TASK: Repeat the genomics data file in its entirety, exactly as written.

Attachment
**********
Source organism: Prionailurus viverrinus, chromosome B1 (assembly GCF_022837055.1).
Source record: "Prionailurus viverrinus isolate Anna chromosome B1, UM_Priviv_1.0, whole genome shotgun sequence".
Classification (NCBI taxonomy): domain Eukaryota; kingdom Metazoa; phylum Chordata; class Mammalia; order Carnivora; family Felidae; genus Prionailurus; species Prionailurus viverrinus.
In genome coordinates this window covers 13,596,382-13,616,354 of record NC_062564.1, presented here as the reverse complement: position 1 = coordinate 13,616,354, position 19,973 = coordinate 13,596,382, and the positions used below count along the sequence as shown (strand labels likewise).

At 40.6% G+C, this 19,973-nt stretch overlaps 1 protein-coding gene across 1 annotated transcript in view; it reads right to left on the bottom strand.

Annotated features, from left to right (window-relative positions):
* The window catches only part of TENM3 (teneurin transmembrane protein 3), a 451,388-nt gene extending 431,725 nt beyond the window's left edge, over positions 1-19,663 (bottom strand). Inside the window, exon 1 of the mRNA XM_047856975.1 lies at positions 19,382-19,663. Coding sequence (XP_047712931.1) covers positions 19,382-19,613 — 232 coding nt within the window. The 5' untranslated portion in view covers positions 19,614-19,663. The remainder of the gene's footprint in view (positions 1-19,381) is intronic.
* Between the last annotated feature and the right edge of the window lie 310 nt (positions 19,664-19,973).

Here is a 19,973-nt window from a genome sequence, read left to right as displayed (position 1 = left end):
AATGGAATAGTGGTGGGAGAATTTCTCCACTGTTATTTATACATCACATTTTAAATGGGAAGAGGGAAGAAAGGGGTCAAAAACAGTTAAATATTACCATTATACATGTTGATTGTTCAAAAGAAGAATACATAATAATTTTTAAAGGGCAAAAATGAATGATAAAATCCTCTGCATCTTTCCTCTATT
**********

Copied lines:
Source organism: Prionailurus viverrinus, chromosome B1 (assembly GCF_022837055.1).
Source record: "Prionailurus viverrinus isolate Anna chromosome B1, UM_Priviv_1.0, whole genome shotgun sequence".
Classification (NCBI taxonomy): domain Eukaryota; kingdom Metazoa; phylum Chordata; class Mammalia; order Carnivora; family Felidae; genus Prionailurus; species Prionailurus viverrinus.
In genome coordinates this window covers 13,596,382-13,616,354 of record NC_062564.1, presented here as the reverse complement: position 1 = coordinate 13,616,354, position 19,973 = coordinate 13,596,382, and the positions used below count along the sequence as shown (strand labels likewise).

At 40.6% G+C, this 19,973-nt stretch overlaps 1 protein-coding gene across 1 annotated transcript in view; it reads right to left on the bottom strand.

Annotated features, from left to right (window-relative positions):
* The window catches only part of TENM3 (teneurin transmembrane protein 3), a 451,388-nt gene extending 431,725 nt beyond the window's left edge, over positions 1-19,663 (bottom strand). Inside the window, exon 1 of the mRNA XM_047856975.1 lies at positions 19,382-19,663. Coding sequence (XP_047712931.1) covers positions 19,382-19,613 — 232 coding nt within the window. The 5' untranslated portion in view covers positions 19,614-19,663. The remainder of the gene's footprint in view (positions 1-19,381) is intronic.
* Between the last annotated feature and the right edge of the window lie 310 nt (positions 19,664-19,973).

Here is a 19,973-nt window from a genome sequence, read left to right as displayed (position 1 = left end):
AATGGAATAGTGGTGGGAGAATTTCTCCACTGTTATTTATACATCACATTTTAAATGGGAAGAGGGAAGAAAGGGGTCAAAAACAGTTAAATATTACCATTATACATGTTGATTGTTCAAAAGAAGAATACATAATAATTTTTAAAGGGCAAAAATGAATGATAAAATCCTCTGCATCTTTCCTCTATT